Today, with only a handful of exceptions, they are neither balanced nor active nor destinations, nor are they being used in a manner that manages congestion – All of which violates Austin’s very own guiding principles for Great Streets design. Furthermore, the City is currently in a state of flux regarding the need to broaden its transportation modality away from extreme auto-centricity. This ongoing debate of how to best implement such infrastructural improvements as Urban Rail, bicycle boulevards, transit transfer facilities, rerouting/eliminating certain bus lines and implementing Bus Rapid Transit and a Transportation Management Association, provides Austin with a tremendous opportunity to synchronize its efforts and leverage existing underutilized and undervalued resources in an efficient manner so that the most optimal end possible is achieved.

It is argued here that incorporating Great Streets into any and all of the infrastructural improvements cited above would be an excellent investment, one with comparatively low short-term costs but very high long-term benefits that would permeate throughout the Region.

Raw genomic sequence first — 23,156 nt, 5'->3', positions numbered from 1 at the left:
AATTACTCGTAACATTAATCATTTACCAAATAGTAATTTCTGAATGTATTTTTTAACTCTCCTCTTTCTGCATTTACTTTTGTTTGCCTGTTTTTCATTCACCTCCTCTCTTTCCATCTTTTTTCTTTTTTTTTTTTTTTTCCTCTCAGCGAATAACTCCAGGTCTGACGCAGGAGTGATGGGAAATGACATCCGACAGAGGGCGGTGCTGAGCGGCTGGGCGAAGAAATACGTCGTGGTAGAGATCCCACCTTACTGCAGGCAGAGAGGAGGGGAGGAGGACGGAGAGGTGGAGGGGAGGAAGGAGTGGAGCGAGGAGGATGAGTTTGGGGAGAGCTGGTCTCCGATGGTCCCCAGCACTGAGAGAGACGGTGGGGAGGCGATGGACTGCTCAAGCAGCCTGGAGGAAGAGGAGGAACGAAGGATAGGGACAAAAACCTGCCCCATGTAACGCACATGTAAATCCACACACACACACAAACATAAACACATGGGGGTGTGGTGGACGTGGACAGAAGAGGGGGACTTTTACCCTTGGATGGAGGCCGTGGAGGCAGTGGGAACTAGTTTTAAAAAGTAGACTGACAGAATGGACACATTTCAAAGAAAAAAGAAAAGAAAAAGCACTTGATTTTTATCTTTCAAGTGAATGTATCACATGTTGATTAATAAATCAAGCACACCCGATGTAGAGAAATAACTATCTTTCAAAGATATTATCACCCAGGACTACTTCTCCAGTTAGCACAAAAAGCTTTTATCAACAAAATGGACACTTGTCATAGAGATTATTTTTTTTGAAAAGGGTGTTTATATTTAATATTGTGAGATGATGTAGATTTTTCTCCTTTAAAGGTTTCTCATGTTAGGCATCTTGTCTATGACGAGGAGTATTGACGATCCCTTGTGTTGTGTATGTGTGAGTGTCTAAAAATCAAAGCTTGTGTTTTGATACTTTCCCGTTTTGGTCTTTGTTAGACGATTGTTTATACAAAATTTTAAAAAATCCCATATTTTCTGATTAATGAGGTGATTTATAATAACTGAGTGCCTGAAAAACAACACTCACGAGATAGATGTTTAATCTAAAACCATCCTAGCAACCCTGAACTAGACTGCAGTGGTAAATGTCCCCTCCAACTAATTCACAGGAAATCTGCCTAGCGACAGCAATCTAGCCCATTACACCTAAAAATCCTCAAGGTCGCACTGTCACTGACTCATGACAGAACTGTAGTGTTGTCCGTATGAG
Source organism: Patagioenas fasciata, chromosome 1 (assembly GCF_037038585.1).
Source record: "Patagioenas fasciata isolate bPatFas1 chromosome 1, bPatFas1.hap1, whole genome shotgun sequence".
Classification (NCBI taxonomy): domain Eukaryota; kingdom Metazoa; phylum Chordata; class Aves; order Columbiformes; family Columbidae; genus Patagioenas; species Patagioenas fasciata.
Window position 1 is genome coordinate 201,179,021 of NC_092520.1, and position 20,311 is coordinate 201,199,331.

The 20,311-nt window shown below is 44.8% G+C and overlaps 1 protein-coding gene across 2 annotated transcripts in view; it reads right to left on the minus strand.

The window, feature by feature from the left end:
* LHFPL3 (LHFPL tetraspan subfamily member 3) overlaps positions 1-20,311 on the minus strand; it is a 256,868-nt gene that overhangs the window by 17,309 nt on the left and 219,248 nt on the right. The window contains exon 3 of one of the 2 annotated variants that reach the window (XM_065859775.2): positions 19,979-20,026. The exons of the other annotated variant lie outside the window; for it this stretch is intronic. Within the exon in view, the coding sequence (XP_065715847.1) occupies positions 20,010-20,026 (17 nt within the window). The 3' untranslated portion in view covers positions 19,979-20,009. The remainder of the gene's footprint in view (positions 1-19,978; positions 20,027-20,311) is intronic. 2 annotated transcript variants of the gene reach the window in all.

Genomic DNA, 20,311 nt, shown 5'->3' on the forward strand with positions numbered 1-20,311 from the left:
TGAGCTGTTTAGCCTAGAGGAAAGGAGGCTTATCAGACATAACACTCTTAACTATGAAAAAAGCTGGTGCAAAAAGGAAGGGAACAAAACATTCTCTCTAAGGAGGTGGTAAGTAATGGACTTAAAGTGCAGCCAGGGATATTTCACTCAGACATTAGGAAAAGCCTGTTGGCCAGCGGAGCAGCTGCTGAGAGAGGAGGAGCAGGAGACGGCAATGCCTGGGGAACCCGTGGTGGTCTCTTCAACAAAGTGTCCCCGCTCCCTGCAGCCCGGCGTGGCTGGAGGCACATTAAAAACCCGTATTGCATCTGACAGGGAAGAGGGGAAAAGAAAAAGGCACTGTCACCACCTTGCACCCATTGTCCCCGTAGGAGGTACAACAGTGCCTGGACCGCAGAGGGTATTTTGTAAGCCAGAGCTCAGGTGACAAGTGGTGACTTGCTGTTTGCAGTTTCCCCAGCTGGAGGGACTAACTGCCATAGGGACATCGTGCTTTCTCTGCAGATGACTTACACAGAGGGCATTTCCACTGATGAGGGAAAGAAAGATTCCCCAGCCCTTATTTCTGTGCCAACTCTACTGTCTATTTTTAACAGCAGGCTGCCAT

The key component of Great Streets is promoting mobility and accessibility, and the complete street concept has been embraced by an increasing number of cities, from Los Angeles to St. Louis and Chattanooga to Washington D.C. By moving beyond just viewing streets as concourses for cars and opening them to cyclists, pedestrians, and loungers, converting one-way streets back to two-way streets and sometimes even into car free public plazas, these cities are instigating and accommodating diverse street environments, which as you know are integral to sustainable urban economic development strategies. While there has been no study of the economic benefits of the Great Streets program per se, the value of improving walkability has been quantified by several researchers.